WASHINGTON (Aug. 1)
Jewish groups are among those backing President Clinton’s proposal for a new national service program for younger Americans.
The program, expected to receive congressional approval soon, is designed to give tuition assistance to college students in exchange for their participation in two years of community service.
Certain provisions in the legislation, relating to religious organizations’ participation in the program, have drawn special attention from some in the Jewish community.
The American Jewish Committee has been among the groups pushing for amendments to the legislation that would ensure greater separation of church and state.
The legislation, which has already cleared the House of Representatives and is due for a vote soon in the Senate, already contains three provisions relating to church-state separation.
Participants in the program would not be allowed in the course of their work to conduct religious worship, engage in religious instruction or proselytize.
AJCommittee is backing two further amendments that would bar participants from constructing facilities used for religious worship or from participating in aspects of an overall religious education program.
Agudath Israel of America, a group representing fervently Orthodox Jews, has also been active in trying to shape the bill.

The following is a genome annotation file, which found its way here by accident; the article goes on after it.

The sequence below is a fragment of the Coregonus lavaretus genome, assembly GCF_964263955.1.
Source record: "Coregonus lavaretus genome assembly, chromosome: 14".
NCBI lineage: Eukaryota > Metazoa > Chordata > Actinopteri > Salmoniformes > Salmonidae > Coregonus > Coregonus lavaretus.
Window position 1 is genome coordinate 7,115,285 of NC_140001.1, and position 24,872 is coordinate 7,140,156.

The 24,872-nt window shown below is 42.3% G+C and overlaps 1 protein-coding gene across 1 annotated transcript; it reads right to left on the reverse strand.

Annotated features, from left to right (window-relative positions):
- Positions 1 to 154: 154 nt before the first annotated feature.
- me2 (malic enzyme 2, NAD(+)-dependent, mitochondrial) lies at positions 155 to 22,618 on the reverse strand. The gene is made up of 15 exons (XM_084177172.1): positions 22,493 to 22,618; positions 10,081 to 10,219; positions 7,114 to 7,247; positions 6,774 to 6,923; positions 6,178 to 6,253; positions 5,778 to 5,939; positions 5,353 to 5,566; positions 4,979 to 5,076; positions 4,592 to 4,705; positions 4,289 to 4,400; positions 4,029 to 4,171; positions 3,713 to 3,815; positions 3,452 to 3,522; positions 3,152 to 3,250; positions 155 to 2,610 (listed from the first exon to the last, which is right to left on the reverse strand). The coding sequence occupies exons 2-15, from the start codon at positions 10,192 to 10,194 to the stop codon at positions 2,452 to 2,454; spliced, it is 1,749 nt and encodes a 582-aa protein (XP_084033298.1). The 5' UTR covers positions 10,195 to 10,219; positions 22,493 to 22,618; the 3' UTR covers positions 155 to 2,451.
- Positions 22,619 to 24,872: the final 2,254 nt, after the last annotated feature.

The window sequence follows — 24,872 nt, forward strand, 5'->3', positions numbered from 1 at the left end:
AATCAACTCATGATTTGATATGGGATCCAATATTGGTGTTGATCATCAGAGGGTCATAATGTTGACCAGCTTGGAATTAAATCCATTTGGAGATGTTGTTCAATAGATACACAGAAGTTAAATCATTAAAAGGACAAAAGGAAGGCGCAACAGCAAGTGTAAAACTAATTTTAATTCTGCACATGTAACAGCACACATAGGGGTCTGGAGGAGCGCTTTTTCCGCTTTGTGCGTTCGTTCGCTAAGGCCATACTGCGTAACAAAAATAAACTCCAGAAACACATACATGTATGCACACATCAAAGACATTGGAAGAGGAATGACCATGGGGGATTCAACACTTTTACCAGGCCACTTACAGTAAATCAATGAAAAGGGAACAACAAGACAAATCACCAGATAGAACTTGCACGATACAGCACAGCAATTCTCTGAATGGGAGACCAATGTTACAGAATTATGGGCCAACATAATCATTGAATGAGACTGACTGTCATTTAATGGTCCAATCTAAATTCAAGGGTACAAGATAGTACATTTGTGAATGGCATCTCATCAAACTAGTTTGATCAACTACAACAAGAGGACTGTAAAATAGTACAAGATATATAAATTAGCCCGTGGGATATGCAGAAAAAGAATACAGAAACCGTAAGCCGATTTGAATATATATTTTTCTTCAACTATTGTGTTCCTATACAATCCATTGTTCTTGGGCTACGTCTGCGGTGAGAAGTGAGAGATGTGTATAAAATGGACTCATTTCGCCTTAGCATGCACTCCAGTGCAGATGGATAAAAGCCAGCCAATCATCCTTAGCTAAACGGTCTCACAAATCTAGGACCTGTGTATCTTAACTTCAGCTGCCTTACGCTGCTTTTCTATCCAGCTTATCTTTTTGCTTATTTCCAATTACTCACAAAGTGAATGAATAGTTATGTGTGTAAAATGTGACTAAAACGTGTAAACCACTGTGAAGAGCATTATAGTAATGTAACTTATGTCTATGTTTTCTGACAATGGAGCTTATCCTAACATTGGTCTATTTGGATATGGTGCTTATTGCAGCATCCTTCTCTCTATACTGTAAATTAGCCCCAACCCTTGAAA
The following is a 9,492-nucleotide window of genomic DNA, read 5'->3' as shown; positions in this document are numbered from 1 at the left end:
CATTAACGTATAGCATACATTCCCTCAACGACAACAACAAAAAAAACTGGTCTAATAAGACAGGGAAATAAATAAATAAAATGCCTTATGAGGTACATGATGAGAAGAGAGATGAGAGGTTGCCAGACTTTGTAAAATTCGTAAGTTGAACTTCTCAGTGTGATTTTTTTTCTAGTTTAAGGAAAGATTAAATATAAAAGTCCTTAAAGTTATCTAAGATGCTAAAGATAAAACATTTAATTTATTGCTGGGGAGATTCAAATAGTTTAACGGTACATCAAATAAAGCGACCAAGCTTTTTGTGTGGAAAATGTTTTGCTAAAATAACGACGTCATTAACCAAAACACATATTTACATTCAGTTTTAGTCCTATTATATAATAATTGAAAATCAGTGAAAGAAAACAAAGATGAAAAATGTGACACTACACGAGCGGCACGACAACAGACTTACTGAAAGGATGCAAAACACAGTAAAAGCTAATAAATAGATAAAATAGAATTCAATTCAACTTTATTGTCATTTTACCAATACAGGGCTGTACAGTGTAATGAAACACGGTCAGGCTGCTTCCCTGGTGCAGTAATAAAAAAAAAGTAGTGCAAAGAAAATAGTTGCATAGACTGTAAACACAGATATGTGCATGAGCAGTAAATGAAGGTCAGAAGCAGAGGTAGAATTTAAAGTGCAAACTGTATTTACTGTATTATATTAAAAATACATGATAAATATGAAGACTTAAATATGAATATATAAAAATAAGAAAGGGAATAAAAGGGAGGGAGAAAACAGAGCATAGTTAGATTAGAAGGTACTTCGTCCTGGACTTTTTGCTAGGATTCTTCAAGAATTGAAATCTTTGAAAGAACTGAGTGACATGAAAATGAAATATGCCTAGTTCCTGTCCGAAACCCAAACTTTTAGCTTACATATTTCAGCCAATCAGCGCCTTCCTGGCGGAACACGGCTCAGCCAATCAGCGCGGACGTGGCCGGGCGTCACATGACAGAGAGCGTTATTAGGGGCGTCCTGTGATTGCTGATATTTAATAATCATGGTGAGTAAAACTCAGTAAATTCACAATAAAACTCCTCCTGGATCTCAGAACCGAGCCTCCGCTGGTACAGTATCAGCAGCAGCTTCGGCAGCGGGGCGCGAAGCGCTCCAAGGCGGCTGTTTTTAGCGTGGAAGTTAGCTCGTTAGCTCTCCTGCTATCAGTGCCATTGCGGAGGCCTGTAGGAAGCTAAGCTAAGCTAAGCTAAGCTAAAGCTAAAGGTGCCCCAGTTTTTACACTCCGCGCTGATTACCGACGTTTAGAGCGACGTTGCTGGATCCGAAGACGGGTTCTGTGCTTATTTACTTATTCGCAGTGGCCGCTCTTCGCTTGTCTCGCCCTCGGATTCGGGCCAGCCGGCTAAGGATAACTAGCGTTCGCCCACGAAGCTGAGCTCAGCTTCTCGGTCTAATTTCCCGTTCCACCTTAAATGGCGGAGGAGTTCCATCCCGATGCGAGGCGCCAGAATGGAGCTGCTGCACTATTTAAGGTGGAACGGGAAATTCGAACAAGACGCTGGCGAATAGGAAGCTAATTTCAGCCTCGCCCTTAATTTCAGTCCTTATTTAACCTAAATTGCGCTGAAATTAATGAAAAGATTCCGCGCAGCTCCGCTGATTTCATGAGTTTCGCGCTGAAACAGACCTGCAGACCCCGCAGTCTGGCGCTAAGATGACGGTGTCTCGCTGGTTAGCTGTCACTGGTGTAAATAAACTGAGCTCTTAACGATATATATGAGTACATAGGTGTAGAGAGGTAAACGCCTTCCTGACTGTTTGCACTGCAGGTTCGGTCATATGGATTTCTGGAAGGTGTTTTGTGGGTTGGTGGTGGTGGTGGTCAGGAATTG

Abba Cohen, the group’s Washington representative, said that earlier this year Agudath Israel had led a successful effort to include religious institutions among the community groups eligible to participate in the program.
Cohen said that while his group might not necessarily agree with the amendments backed by AJCommittee and others, the amendments were within the range of constitutional actions as interpreted by the Supreme Court.
“We would be happier without the language in the bill, but it’s not a setback,” he said.
Currently, the House bill does not include the two new amendments.
The Senate, following a lengthy filibuster that ended last Friday, is to vote on the bill shortly, and some here predict its version will include the additional amendments.
Other Jewish groups backing the national service bill include the National Jewish Community Relations Advisory Council and B’nai B’rith.